Not so obvious is the special way these quilts are produced. At a time when practically every textile product sold in America is made in a sweatshop in Asia, these Amish quilts are made one at a time in people's American homes. What's more, these quilts are made using just the technology that was in common use 150 years ago. Because of the extensive handwork most women only take part in producing a couple of quilts each year.
When it comes to thread count, the jury is still out. While thread count once was considered luxurious by the higher numbers, these days it is more important to consider the weave. The weave affects how the comforter feels, looks, and how long it will last. What it boils down to is the fibers, longer fibers are going to be stronger and more resilient against piling.

Baffle box stitching is important as it maximizes strength, thickness and is responsible for preventing any shifting or corner-clumping in the comforter. Baffle box stitching creates the flatter, smoother version of down comforters, as opposed to a sewn-through box stitching which shows as more fluffy and loftier. Baffle box stitching measures usually between 6 and 15 inches.


The comforter gets a lot of the credit for making your bed into the plush slumber sanctuary that it is. The quilt, meanwhile, is one of the most underrated bedding elements, easily adding extra warmth in the winter and a lighter cover option in the summer, as well as a tailored, textural layer that enhances the overall look of your sleep space year-round. Here are nine quilts that we wouldn't dream of kicking out of bed.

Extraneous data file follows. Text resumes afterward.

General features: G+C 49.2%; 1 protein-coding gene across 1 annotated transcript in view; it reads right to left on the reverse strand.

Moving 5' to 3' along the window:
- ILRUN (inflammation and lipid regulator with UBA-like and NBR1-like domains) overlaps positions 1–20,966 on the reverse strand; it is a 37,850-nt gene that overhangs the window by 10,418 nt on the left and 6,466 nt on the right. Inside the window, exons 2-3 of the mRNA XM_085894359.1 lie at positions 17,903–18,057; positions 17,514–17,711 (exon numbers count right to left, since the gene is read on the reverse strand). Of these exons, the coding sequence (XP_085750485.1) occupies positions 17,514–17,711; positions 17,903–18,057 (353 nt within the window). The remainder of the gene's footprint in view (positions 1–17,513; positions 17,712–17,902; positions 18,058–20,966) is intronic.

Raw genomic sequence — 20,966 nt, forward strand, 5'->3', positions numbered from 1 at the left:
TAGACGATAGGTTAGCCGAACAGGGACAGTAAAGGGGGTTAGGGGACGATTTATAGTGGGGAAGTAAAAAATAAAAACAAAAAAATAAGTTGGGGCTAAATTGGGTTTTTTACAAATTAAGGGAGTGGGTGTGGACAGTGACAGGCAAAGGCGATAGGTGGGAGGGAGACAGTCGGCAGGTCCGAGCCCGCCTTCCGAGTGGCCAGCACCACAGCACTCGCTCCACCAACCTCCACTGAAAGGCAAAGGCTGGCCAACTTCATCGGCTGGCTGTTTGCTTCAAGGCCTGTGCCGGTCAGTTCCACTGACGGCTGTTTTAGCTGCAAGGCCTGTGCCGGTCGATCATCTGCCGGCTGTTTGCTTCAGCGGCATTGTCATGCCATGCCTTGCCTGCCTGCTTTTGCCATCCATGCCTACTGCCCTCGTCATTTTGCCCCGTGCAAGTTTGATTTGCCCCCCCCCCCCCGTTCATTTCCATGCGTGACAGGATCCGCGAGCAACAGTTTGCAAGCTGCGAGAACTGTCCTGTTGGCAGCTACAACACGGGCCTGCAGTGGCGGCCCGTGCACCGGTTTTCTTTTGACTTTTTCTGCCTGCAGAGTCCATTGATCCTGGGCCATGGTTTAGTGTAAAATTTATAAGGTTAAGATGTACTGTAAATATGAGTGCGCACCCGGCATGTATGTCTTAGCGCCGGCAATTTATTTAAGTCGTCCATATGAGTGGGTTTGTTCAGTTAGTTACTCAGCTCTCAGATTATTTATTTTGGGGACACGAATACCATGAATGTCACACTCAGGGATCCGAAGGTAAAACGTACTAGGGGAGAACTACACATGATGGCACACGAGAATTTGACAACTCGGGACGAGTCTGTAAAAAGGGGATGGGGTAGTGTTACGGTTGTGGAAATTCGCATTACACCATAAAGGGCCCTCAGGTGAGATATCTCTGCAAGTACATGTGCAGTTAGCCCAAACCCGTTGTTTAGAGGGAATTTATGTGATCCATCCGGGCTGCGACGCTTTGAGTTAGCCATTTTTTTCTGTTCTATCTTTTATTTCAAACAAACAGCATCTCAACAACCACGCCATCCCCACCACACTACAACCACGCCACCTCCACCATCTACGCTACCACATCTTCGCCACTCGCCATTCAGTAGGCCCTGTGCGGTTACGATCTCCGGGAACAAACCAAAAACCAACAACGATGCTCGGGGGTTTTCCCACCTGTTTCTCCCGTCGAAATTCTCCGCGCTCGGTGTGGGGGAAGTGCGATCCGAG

While manufacturers often list temperature ratings for sleeping bags by the EN standard (scientific method to determine warmth of a sleeping bag, red.), they rarely do this for quilts. Nevertheless, they do typically list the lower limit temperature (temperature at which an average adult male will be comfortable) which they determine through their own tests.
Amish Country Quilts is a marketplace not a quilt shop. Quilts listed here have been listed by the individuals responsible for them. When you purchase a quilt you will be purchasing it from the person who listed it. That person will accept your payment and ship your quilt to you. Each of these individuals pay a small commission on each sale to Amish Country Quilts in return for being listed here. Amish Country Quilts is based in Lancaster, Pennsylvania, and is operated by Doug Stuart.
ALSO OFFERED IN LOFTY WHITE DOWN Weight: Lightweight warmth Fill: Hypoallergenic Core-Loft® Shell: Long-staple cotton Our essential comforter — now offered in an energetic kaleidoscope-inspired diamond print with a coordinating sham. This layer is a go-to piece for every bed in the house. * Designed for down-sensitive sleepers, it is filled with hypoallergenic Core-Loft® (550 fill p...